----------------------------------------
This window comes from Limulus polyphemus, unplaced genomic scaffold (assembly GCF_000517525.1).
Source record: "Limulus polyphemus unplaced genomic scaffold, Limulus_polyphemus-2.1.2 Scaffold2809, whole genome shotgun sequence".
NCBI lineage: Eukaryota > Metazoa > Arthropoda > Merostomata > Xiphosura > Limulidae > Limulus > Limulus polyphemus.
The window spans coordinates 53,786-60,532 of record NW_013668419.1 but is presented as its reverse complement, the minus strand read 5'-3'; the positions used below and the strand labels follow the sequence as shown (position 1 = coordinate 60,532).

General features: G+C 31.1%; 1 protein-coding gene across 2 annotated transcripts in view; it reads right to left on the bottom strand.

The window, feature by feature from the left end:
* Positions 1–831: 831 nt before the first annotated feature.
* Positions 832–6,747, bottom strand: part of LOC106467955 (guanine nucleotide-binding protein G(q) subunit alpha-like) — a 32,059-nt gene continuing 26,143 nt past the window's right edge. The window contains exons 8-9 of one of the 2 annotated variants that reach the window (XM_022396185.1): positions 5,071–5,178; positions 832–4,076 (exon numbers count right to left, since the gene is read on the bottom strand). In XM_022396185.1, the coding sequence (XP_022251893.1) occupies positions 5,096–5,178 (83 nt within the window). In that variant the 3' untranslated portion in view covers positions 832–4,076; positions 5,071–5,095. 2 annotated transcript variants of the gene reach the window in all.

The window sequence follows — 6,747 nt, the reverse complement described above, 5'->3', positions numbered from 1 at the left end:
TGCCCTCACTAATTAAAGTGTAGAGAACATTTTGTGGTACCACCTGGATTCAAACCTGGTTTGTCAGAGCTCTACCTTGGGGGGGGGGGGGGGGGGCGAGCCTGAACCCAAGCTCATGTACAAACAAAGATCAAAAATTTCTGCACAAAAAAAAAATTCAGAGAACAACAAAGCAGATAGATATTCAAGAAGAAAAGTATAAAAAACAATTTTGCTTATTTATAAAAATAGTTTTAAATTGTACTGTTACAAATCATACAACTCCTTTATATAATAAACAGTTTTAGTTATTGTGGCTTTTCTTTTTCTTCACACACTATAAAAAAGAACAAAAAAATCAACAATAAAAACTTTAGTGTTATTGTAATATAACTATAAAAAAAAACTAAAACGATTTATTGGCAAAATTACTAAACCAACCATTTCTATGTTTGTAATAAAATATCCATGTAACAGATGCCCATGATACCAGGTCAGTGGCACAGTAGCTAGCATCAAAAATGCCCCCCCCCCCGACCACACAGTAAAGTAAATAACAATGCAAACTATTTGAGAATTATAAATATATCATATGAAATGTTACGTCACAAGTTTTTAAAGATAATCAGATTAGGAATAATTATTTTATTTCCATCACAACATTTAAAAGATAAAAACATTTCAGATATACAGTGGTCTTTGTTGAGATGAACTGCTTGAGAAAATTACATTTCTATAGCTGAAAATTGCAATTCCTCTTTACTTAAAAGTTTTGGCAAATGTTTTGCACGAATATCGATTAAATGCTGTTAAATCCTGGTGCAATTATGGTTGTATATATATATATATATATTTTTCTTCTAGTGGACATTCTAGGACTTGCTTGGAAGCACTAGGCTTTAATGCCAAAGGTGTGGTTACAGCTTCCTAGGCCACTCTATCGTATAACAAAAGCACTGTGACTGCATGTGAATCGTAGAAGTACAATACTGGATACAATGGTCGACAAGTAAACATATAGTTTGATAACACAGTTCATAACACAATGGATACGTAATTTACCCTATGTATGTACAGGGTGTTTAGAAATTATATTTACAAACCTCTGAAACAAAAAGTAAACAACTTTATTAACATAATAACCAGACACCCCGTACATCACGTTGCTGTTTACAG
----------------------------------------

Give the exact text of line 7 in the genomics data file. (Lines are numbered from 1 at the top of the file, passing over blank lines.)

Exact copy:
* Positions 1–831: 831 nt before the first annotated feature.